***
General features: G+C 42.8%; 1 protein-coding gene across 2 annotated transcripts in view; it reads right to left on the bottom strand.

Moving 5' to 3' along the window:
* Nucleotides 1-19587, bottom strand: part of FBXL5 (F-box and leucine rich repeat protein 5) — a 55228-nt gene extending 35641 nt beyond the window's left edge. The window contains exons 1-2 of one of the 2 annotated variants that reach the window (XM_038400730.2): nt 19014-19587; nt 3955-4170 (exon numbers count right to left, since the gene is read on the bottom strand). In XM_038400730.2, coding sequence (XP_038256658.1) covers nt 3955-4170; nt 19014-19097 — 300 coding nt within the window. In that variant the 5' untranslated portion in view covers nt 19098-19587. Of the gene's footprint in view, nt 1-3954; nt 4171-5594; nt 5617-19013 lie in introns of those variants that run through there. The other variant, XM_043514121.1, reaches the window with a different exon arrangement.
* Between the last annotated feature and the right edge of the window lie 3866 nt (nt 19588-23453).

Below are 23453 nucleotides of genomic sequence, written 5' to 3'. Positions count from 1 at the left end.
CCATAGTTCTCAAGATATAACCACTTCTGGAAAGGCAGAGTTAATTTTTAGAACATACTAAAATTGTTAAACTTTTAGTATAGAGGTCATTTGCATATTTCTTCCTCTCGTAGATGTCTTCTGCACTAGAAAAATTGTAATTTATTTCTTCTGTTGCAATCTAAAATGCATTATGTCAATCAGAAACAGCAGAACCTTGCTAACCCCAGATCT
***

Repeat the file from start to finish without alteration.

General features: G+C 42.8%; 1 protein-coding gene across 2 annotated transcripts in view; it reads right to left on the bottom strand.

Moving 5' to 3' along the window:
* Nucleotides 1-19587, bottom strand: part of FBXL5 (F-box and leucine rich repeat protein 5) — a 55228-nt gene extending 35641 nt beyond the window's left edge. The window contains exons 1-2 of one of the 2 annotated variants that reach the window (XM_038400730.2): nt 19014-19587; nt 3955-4170 (exon numbers count right to left, since the gene is read on the bottom strand). In XM_038400730.2, coding sequence (XP_038256658.1) covers nt 3955-4170; nt 19014-19097 — 300 coding nt within the window. In that variant the 5' untranslated portion in view covers nt 19098-19587. Of the gene's footprint in view, nt 1-3954; nt 4171-5594; nt 5617-19013 lie in introns of those variants that run through there. The other variant, XM_043514121.1, reaches the window with a different exon arrangement.
* Between the last annotated feature and the right edge of the window lie 3866 nt (nt 19588-23453).

Below are 23453 nucleotides of genomic sequence, written 5' to 3'. Positions count from 1 at the left end.
CCATAGTTCTCAAGATATAACCACTTCTGGAAAGGCAGAGTTAATTTTTAGAACATACTAAAATTGTTAAACTTTTAGTATAGAGGTCATTTGCATATTTCTTCCTCTCGTAGATGTCTTCTGCACTAGAAAAATTGTAATTTATTTCTTCTGTTGCAATCTAAAATGCATTATGTCAATCAGAAACAGCAGAACCTTGCTAACCCCAGATCT